Sometimes, you go to see a play which is so up its own arse that sitting through it becomes a chore in itself, at which point one’s critical “capabilities” switch off and it becomes impossible to see the performances because the play keeps getting in the way, so I offer my apologies should anyone connected with this production read this review. I also try and promise not to waffle on interminably about the many errors in the text in terms of the gardening history aspect of the play.
This was the final performance of the Rose Bruford College season of performances, so the house was full of talent (not all of it on the stage) and there was more than a hint of “end of term show” about the place – whooping and laughing and patting each other on the back, and filled with the slightly ribald type of laughter you get when people see their school chums on the stage doing naughty things – as well as the type when the audience know the performers and laugh at the performances rather than any inherent funniness of the play. We went to see this because, on the face of it, it seemed to be about the great 18th century landscape designer Lancelot “Capability” Brown – one of my personal household gods. I think both of us were expecting a play like Tom Stoppard’s “Arcadia”, but what we got was an interminable piece of pretentious wank (literally) which had me shifting in my seat and glancing at my watch every five minutes or so in case there was still time for a couple of cards of bingo if we left quickly enough.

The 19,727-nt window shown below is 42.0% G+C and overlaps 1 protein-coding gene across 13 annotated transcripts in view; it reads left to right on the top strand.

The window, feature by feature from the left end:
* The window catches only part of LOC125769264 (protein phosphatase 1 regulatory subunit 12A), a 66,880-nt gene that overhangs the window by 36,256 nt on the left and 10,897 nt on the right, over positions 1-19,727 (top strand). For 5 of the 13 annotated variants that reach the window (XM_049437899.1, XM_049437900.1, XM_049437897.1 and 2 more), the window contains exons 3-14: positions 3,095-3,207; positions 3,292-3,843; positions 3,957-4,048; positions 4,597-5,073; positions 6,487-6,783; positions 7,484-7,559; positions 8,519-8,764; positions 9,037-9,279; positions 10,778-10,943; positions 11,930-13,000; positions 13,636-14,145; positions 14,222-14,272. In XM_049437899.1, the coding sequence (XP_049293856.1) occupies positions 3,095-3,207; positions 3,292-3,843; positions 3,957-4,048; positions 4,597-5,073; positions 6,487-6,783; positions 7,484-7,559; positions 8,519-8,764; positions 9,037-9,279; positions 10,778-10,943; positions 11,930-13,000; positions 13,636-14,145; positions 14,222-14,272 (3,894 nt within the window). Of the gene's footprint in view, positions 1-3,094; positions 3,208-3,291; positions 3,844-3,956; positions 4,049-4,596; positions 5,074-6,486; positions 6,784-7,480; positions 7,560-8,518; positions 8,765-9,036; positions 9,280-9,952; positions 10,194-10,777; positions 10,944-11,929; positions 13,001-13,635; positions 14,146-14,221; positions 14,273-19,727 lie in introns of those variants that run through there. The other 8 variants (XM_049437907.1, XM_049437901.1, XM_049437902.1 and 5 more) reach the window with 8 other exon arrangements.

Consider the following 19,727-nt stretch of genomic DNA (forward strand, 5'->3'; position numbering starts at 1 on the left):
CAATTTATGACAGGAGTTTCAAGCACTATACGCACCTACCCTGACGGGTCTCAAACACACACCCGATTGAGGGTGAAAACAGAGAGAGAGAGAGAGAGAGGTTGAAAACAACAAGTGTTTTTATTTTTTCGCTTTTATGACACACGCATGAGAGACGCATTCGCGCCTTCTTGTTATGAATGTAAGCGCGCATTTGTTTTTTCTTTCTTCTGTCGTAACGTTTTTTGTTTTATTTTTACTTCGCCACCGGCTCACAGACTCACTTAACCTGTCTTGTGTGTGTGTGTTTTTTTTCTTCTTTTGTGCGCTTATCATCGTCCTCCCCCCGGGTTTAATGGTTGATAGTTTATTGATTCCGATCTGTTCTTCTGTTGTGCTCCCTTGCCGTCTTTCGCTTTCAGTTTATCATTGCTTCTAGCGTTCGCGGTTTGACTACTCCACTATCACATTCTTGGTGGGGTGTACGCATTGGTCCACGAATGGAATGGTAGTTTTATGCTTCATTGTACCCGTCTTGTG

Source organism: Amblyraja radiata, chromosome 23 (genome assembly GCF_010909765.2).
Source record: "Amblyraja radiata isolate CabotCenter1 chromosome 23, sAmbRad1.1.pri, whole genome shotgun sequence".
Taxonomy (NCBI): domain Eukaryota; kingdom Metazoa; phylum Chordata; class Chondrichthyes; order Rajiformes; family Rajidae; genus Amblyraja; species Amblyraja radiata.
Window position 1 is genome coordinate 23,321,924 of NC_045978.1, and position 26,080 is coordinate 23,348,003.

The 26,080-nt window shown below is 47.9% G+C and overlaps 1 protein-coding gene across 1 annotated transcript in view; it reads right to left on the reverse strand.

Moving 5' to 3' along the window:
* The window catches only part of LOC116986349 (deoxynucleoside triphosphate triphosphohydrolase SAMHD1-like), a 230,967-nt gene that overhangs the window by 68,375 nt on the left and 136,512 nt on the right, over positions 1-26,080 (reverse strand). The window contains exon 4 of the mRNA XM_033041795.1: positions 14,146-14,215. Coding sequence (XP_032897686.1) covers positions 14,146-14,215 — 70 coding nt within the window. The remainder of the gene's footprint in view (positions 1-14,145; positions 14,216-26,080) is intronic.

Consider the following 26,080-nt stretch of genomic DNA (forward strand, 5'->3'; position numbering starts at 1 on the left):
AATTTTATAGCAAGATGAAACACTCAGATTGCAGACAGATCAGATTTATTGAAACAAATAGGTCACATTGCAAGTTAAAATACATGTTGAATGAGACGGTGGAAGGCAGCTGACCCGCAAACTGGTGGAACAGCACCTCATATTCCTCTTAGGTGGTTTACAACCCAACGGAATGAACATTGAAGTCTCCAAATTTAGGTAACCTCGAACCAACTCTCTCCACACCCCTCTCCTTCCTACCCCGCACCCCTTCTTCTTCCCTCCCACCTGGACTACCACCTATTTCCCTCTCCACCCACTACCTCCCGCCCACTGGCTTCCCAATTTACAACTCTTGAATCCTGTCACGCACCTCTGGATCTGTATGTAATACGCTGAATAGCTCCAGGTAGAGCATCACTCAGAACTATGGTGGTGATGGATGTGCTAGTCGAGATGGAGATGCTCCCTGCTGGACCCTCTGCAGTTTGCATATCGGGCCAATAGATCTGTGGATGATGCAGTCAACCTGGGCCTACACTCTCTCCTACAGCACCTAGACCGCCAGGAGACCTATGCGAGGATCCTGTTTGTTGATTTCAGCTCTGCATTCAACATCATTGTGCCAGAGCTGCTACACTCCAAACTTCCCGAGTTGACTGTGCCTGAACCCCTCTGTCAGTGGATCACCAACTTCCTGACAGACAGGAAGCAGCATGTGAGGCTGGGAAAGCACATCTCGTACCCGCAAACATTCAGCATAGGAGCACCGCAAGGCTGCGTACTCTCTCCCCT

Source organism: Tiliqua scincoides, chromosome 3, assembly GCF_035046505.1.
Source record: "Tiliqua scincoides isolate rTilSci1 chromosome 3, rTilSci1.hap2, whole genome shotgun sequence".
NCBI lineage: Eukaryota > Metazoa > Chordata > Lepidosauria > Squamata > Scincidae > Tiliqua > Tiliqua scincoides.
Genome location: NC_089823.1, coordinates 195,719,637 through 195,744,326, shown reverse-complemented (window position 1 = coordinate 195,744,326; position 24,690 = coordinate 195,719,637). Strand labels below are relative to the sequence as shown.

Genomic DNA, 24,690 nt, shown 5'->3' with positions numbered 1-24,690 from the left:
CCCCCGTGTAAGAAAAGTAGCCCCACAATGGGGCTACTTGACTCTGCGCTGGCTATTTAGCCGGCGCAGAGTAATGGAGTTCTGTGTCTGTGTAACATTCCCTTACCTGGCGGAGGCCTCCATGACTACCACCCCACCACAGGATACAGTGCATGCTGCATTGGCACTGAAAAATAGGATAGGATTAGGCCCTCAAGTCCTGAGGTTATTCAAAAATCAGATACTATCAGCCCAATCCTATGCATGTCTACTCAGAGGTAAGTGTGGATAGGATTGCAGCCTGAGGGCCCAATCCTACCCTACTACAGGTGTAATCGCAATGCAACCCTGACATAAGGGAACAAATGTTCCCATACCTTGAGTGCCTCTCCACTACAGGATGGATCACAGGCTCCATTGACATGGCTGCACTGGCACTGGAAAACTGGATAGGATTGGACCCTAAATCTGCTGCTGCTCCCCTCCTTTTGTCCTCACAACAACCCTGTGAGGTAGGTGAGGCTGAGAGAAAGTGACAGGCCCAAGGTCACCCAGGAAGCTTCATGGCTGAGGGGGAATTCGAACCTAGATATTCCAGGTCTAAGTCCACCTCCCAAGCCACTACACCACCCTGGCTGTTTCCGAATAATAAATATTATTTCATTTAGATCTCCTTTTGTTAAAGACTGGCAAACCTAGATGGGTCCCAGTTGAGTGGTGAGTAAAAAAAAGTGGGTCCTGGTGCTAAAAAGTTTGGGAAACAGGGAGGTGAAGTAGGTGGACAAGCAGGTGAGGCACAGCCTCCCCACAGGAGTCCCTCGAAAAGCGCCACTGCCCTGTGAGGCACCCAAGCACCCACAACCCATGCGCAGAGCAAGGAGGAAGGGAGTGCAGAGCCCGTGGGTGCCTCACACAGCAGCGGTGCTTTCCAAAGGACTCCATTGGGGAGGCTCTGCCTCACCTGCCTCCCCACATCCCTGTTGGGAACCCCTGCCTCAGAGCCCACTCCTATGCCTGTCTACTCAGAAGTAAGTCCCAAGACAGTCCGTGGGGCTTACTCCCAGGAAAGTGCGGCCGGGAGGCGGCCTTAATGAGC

The premise of the play (which sank practically without trace after its professional premiere – one wonders why?) is that “Capability” Brown helps his younger, randier brother gain a major landscaping commission, which involves relocating a village. The villagers object to this, leading to confrontations between the villagers themselves and the army cadets employed on the digging. During the excavations in the park, human bones are unearthed. The Gamekeeper who (it proves) did the dastardly deed, is constantly bothered by a strange girl running around the stage like a hyperactive Ophelia. She turns out to be the ghost of the sister of one of the villagers, whom her mother has told for many years that her father and sister suddenly decided to emigrate one night. The gamekeeper has (for some reason unexplained) kept the murdered girl’s skull and therefore she cannot rest until it has been interred with the rest of her bones. During all this, Asquith Brown is seduced by the murdered girl’s sister, taught how to wank effectively by his older brother and then comprehensively fingered up the arse by the girl. An irritating lady with an easel and palette wanders in and out, complaining that she cannot paint a landscape which is in a constant state of flux (the character is not actually called “Mrs. Blantantly Obvious Cypher” but she could well have been). Stretch all this out over 3 hours and you have exactly the kind of evening which ends with me coming out of the theatre “with that face on”. Hey, I could have been watching “Britain’s Got Talent” all night – that’s why I was pissed off. Really. Performing budgies and chavs from Erith and Wembley trying to prove they’re the next Celine Dion, all introduced by comedy geniuses (cough) Ant and Dec would have entertained me more.